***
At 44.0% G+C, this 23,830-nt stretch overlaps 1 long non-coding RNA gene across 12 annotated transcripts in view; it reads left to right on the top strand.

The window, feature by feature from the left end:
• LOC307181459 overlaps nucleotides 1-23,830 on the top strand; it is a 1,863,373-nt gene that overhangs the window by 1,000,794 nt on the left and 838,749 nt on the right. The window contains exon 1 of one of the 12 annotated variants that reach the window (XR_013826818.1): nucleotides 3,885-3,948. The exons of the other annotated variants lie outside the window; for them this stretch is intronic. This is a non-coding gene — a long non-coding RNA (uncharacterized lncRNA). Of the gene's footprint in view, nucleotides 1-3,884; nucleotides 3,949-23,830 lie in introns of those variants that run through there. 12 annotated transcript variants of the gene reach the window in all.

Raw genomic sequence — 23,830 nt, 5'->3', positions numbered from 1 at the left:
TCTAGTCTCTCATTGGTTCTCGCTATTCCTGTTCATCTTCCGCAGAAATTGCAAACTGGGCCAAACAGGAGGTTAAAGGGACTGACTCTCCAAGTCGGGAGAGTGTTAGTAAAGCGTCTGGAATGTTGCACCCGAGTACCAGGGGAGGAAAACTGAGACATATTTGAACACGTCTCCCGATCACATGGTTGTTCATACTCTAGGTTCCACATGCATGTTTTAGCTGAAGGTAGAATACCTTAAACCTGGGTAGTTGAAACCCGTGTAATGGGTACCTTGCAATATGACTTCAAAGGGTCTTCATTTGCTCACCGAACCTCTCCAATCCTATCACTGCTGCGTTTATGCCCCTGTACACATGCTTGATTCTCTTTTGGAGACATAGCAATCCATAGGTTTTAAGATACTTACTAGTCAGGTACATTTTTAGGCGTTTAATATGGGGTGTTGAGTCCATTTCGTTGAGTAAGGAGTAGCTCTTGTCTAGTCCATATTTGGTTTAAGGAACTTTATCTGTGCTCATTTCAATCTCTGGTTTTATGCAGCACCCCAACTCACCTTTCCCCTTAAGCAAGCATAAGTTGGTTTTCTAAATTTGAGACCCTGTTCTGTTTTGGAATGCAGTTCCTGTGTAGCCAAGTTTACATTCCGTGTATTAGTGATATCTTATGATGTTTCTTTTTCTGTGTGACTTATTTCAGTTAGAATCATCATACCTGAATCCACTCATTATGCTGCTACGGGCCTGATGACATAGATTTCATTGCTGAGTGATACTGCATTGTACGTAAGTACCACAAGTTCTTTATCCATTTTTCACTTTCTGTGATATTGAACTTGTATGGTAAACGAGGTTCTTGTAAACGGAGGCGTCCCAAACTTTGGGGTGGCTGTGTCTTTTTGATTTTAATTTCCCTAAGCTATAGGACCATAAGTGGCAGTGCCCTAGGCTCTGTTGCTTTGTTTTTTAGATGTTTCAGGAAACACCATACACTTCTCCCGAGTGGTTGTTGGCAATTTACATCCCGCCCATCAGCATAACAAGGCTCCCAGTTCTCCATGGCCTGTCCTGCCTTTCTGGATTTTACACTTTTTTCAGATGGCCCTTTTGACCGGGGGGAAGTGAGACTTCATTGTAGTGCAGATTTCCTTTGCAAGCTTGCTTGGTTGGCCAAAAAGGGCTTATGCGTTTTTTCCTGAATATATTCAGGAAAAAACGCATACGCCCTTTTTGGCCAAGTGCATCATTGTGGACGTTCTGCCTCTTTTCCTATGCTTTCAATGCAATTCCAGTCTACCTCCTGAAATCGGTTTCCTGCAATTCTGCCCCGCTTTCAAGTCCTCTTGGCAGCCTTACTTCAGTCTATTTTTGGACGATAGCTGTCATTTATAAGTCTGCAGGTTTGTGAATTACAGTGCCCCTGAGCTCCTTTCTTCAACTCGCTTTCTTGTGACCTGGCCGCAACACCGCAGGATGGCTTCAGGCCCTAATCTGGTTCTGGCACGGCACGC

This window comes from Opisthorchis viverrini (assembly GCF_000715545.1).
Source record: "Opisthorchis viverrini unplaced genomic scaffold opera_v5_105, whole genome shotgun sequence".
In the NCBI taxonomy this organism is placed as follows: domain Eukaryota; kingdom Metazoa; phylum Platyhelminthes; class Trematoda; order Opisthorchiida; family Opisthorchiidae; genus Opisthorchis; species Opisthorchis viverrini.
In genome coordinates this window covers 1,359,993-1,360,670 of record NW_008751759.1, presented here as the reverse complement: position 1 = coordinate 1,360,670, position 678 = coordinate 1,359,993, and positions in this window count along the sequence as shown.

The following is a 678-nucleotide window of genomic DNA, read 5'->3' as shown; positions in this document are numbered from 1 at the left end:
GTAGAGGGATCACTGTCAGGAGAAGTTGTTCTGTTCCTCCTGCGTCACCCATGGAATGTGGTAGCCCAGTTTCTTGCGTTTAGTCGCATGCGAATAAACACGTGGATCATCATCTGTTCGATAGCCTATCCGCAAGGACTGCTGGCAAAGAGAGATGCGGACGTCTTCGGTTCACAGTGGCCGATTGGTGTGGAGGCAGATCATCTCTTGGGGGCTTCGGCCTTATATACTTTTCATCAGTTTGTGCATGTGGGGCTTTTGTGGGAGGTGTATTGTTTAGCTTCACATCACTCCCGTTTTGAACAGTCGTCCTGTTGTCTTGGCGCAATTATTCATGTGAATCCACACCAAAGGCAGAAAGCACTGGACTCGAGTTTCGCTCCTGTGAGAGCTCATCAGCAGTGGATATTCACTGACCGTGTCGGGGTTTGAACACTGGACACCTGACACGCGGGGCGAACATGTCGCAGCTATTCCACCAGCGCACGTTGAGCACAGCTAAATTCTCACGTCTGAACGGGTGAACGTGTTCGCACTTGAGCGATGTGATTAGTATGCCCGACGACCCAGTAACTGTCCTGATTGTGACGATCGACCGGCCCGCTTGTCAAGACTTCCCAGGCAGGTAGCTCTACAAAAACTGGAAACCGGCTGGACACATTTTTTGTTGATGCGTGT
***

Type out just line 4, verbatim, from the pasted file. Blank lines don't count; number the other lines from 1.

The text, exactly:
Raw genomic sequence — 23,830 nt, 5'->3', positions numbered from 1 at the left: